Data only hold power if someone is using them to take action!
31st October 2016
by Beth Yeager
Maternal and Child Health Director, USAID Global Health Supply Chain Program, Procurement and Supply Management
At the Reproductive Health Supplies Coalition annual membership meeting last week in Seattle, Ellen Starbird of USAID moderated a panel on the data Ethiopia is generating on reproductive health supplies. Dr. Desalegn Tigabu, from the Federal Ministry of Health of Ethiopia, Scott Radloff of PMA2020, Endale Workalemahu Tilahun of FPWatch/PSI and Paul Dowling of JSI/Ethiopia all gave presentations on the data collection and visualization efforts their organizations are supporting. From the various platforms described that include national values for global indicators, information on availability of key medicines and supplies at various levels of the public health system and even data on availability in the private sector, Ethiopia now benefits from a more comprehensive perspective of availability of key reproductive health supplies, including maternal health medicines.
Establishing these platforms was no small feat, but now comes the even harder task faced by many countries like Ethiopia that are moving towards great data availability and visibility – how to get people to use them in their daily jobs. The global community recognizes that better data are needed to reach FP2020 goals, and ultimately the targets set forth for maternal, newborn and child health under the recent Sustainable Development Goals. Many countries are rolling out, or strengthening, their health management information and logistics management information systems, or even attempting to make the two interoperable. The great challenge moving forward will be how to empower managers and local decision makers who have access to these data to take the necessary actions to address understock, overstock or stockouts, or other issues related to availability and even use.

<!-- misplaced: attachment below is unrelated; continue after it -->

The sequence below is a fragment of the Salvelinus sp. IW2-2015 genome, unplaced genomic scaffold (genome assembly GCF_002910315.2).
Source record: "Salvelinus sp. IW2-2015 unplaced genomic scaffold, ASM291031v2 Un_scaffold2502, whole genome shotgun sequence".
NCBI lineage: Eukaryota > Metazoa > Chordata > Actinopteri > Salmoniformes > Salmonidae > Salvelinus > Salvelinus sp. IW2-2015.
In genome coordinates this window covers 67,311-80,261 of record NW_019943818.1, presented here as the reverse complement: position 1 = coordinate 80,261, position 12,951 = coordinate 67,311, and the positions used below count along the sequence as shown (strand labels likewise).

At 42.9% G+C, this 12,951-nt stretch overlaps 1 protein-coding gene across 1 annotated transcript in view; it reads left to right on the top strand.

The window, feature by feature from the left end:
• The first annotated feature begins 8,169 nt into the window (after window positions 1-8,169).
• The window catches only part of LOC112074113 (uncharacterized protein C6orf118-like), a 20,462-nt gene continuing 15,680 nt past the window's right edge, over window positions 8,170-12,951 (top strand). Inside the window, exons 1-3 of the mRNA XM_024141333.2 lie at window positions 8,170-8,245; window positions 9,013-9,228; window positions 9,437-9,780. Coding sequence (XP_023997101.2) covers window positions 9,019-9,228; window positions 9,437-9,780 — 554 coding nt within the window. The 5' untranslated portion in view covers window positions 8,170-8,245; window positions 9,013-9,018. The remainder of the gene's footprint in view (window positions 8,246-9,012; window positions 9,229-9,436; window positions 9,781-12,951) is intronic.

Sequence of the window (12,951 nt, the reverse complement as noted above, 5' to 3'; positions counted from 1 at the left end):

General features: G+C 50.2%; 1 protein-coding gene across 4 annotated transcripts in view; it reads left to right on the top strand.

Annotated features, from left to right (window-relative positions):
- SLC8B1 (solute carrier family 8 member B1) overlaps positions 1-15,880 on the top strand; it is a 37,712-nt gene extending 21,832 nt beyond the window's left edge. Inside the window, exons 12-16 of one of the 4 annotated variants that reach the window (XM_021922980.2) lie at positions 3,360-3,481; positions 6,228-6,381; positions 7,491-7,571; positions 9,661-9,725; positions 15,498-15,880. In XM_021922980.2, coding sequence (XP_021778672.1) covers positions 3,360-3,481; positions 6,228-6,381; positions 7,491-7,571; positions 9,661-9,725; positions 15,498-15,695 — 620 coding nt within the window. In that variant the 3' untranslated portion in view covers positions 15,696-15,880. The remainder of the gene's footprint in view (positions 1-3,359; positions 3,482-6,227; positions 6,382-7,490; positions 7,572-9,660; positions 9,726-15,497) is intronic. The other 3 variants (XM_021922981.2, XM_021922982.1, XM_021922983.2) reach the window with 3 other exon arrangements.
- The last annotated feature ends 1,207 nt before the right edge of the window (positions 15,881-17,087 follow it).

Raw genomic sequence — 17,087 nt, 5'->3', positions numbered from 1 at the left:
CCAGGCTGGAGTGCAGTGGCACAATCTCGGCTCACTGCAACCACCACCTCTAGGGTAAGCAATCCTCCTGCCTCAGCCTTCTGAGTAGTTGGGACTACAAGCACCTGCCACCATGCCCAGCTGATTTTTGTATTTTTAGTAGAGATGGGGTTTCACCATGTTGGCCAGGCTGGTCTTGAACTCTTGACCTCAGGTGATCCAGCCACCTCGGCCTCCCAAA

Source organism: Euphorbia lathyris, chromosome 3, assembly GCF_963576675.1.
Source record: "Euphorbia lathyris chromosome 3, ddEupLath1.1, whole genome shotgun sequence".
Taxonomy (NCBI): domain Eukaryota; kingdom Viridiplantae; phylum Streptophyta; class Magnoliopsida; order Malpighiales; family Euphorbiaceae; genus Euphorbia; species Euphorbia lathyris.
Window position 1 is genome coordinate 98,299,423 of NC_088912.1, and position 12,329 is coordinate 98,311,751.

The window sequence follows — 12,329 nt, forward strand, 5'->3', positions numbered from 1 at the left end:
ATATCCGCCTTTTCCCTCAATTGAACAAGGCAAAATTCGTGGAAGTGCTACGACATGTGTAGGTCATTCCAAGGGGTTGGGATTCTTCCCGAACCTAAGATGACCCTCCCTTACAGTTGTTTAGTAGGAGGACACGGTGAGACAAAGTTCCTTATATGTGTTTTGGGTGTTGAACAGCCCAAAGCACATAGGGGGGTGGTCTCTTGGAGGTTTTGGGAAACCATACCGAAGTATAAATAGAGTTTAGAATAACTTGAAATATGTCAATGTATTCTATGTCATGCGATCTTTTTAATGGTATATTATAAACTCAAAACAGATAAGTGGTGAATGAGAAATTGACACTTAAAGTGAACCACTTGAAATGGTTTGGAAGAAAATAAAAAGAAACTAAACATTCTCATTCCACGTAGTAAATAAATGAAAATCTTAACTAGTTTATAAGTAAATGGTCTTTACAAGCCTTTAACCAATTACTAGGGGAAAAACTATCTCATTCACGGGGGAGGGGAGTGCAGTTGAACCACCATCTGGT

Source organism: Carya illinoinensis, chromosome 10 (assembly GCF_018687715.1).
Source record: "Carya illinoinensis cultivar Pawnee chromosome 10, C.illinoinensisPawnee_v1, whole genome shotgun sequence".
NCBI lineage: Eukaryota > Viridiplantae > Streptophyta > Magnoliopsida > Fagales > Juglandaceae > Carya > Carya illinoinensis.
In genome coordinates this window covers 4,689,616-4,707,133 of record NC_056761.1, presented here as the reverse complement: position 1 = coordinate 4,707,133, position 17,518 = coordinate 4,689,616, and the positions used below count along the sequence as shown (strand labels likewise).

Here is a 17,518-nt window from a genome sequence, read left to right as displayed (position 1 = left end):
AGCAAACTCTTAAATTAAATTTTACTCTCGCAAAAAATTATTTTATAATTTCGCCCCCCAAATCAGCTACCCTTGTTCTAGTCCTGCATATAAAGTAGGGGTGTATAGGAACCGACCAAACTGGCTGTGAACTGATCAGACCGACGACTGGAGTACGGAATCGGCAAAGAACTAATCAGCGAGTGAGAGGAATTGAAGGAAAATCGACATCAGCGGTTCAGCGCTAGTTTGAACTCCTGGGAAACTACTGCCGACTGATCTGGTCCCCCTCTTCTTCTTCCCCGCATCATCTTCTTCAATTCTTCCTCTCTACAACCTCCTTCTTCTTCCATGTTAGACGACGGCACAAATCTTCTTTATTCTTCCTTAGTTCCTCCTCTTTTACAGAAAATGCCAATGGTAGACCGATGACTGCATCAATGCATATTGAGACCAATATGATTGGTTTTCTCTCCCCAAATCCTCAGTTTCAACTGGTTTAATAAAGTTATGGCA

Over the course of the meeting, other panels included presentations on creative strategies that countries are employing to increase use of data for decision-making. In Myanmar, for example, district quality improvement teams reviewed data from the logistics management information system, identified problems and developed improvement plans to address them. Instead of resource-intense strategies such as training workshops, that are often one-off and of limited impact, more hands-on, in-service strategies need to be explored so that staff understand why the data they collect are important and how they can be used to make a difference.
Yes, data do hold tremendous power, but only in the hands of people who understand how to use them to increase access to quality reproductive supplies.